Only commercial agriculture can end the scandal of food scarcity in Africa

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Keith Boyfield is a research fellow at the Centre for Policy Studies.

GLOBAL food security and the need to save Africa’s poor from starvation have dominated international discussions for decades, and were key themes at the latest G8 summit. Yet the goal has triggered a raft of accusations from campaigning NGOs that business is guilty of “land grabs” across tropical Africa. The Guardian’s George Monbiot, for example, claims that we are about to witness “a new set of agreements that allow foreign companies to grab [Africa’s] land, patent their seeds and monopolise their food markets”.

This is scaremongering of the worst order and symptomatic of an ill-thought out attack on capitalism’s role as a generator of prosperity. Direct foreign investment into Africa offers an opportunity to address its chronic inability to feed its people – even though 70 per cent work on the land. As the African Development Bank points out, the continent faces an annual food import bill of $25bn (£16.7bn), while only $1bn of food comes from other African nations.

My research in Gabon, Nigeria and Togo, as well as in rapidly-developing Malaysia and Sarawak, has convinced me that commercial plantation agriculture represents one of the main potential drivers of wealth creation. In Sarawak, standards of living have been transformed by commercial agri-business. And small-scale farms have cooperated successfully with larger plantations in processing and marketing final products. Farmers associated with SALCRA, a group set up to develop native land rights in Sarawak, have earned $163m in dividend payments since 1985. And things have improved since 1995, with the adoption of a more commercial approach. In 2010, their exports of agricultural products reached $1.87bn.

Africa is on the cusp of repeating this revolution, and realising its longer-term potential as an exporter of food commodities. It is now estimated that agriculture accounts for roughly a third of the continent’s GDP. But with the right investment and know-how, it could fulfil an even more important role.

Half a century ago, Nigeria was the largest exporter of palm oil in the world. Today, it is obliged to import $435m annually. Far East Asia has shown how agri-business can improve rural populations’ standard of living. West Africa, meanwhile, has shown how a neglect of agriculture and overreliance on subsistence farming damages the poor’s prospects and even their life expectancy. Women make up more than half of Africa’s farmers and produce up to 90 per cent of the continent’s food, but they have to tend smaller plots and have far less access to inputs like fertiliser.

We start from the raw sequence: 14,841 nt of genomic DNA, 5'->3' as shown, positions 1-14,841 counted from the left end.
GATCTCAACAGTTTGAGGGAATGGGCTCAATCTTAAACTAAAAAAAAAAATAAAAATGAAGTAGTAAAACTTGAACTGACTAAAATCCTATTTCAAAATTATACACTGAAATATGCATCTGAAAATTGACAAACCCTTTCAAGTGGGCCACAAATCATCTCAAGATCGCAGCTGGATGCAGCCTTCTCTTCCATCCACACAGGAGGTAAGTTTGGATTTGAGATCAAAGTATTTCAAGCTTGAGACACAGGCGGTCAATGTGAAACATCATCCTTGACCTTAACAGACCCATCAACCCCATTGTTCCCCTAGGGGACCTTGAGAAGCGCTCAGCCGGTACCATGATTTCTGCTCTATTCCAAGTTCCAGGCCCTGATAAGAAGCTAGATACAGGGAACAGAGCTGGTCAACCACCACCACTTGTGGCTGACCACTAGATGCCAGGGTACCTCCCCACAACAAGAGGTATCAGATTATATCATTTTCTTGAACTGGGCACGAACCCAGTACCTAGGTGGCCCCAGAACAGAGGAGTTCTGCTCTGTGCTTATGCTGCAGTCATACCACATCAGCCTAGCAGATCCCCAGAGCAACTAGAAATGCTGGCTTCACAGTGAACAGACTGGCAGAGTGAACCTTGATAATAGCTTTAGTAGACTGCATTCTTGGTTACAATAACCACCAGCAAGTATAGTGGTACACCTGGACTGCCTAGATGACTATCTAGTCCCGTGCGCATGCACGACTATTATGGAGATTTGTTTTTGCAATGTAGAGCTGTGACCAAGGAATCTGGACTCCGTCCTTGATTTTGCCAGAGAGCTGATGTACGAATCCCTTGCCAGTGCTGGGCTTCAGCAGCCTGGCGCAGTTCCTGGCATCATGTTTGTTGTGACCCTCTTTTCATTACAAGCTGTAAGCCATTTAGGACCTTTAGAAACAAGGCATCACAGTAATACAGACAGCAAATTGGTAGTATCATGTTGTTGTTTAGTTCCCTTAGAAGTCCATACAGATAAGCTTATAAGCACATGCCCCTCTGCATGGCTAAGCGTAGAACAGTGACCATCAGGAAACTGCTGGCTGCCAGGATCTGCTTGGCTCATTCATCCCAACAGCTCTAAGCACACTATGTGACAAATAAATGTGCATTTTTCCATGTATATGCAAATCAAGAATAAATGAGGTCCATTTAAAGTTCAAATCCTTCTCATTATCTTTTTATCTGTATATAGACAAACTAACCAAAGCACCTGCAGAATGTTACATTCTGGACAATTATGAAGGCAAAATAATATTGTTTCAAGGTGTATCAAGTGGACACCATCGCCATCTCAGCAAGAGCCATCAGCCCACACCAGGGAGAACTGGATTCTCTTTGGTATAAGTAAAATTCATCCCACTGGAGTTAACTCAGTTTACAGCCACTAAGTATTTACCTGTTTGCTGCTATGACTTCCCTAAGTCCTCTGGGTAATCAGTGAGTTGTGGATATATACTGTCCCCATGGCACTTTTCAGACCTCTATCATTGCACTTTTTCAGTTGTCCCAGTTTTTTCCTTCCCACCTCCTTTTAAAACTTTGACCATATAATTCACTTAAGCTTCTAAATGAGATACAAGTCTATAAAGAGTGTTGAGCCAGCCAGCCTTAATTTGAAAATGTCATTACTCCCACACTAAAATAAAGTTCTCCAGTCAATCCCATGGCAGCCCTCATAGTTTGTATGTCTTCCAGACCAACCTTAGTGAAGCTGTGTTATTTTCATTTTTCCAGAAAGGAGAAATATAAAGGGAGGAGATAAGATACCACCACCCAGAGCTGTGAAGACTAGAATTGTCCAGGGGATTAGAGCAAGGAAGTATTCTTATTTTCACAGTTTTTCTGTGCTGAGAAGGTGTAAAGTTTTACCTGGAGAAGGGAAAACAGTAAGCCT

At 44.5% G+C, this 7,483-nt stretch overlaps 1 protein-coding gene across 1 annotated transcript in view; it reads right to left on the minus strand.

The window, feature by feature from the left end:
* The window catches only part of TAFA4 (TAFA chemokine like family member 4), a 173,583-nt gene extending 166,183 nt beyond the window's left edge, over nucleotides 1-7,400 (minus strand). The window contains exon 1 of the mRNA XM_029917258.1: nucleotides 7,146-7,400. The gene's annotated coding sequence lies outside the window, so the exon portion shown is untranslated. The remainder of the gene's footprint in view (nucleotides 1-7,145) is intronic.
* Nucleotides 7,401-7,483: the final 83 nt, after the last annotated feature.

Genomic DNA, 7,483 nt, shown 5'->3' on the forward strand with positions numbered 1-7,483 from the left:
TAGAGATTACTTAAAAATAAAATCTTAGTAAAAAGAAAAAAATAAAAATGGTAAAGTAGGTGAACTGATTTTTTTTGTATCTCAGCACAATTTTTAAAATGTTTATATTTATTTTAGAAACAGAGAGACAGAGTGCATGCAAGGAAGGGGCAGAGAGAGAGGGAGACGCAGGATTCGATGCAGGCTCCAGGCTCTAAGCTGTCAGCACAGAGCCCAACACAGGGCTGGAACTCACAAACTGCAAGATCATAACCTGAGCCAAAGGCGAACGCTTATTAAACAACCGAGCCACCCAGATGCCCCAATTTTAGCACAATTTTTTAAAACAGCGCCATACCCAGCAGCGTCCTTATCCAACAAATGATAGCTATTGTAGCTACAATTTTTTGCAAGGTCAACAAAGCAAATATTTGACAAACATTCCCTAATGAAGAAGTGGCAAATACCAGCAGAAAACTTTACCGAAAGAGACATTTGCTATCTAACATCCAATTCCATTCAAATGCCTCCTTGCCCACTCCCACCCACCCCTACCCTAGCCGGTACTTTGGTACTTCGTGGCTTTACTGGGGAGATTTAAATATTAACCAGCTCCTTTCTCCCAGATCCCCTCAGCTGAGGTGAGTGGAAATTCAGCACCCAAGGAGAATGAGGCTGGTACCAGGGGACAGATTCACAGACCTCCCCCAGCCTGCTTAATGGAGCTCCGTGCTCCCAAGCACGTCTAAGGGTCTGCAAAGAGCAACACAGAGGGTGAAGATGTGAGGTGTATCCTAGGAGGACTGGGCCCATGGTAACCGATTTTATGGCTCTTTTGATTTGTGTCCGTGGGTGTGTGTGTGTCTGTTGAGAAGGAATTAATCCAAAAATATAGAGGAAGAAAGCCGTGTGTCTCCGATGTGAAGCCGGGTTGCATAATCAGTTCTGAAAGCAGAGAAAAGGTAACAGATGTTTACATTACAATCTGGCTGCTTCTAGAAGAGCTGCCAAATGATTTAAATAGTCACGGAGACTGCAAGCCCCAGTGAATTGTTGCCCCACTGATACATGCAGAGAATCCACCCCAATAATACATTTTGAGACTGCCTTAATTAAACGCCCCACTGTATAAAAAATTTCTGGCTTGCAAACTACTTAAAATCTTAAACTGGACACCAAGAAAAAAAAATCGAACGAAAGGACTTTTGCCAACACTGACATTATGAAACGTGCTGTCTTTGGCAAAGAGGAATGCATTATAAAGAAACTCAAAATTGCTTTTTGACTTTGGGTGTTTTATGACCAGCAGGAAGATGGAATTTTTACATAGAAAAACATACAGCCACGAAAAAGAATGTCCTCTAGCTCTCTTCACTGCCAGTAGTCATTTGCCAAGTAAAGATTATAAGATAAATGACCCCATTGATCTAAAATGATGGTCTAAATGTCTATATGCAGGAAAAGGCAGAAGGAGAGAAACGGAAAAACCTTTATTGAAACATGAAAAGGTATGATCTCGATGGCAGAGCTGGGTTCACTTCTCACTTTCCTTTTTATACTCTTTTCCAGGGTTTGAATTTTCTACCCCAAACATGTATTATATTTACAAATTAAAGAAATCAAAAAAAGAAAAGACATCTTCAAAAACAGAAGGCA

But a welcome tide of investment – estimated to total over $6bn into oil palm cultivation in West Africa alone – is set to trigger a renaissance in African agriculture. Similarly, there is tremendous potential to harvest rice, cassava and other key commodities on a commercial basis, thereby reducing food import bills and generating much needed export revenues. But this will only happen if the EU enables African farmers to trade into “fortress Europe”, surrounded as it is by a tall tariff barrier.

It is fanciful to believe that the answer lies in subsistence farming, as NGOs like the International Land Coalition are keen to argue. That route leads to starvation and disputes over land and water. Given the choice, Africans stampede into urban centres rather than scratch a living as a subsistence farmer.

Commercial market-orientated production, incorporating agro-processing plants, and offering well-paid jobs across the value chain, is the crucial way forward. But it requires modern infrastructure, fertiliser and private sector know-how to market the final packaged product. Nigeria, the world’s largest importer of rice, is seeking to enhance domestic annual production. To date, around 230,000 tonnes of new rice capacity – 10 per cent of current annual imports – has been commissioned by private sector investors and the goal is to become self-sufficient by 2015, though this target looks highly ambitious.

New investment is the crucial contribution that major agri-business groups can offer. The world should be welcoming this new chapter in Africa’s development, not condemning it. UK entities like Helios Investment Partners and Eight Miles, the private equity fund chaired by Sir Bob Geldof, are among those with much to bring to the table. We should be actively considering co-funding initiatives like the recently-launched Agvance Africa Fund of Funds, the continent’s first agricultural value-chain fund, managed by Credit Suisse, aimed at scaling up private financing dramatically.

It is only through skilled business investment that Africa will begin to feed itself. And it could also allow the continent to export valuable agricultural products to meet the demands of a fast growing global population.

Keith Boyfield is the author of a forthcoming study for the Institute of Economic Affairs: Commercial Agriculture: Cure or Curse?

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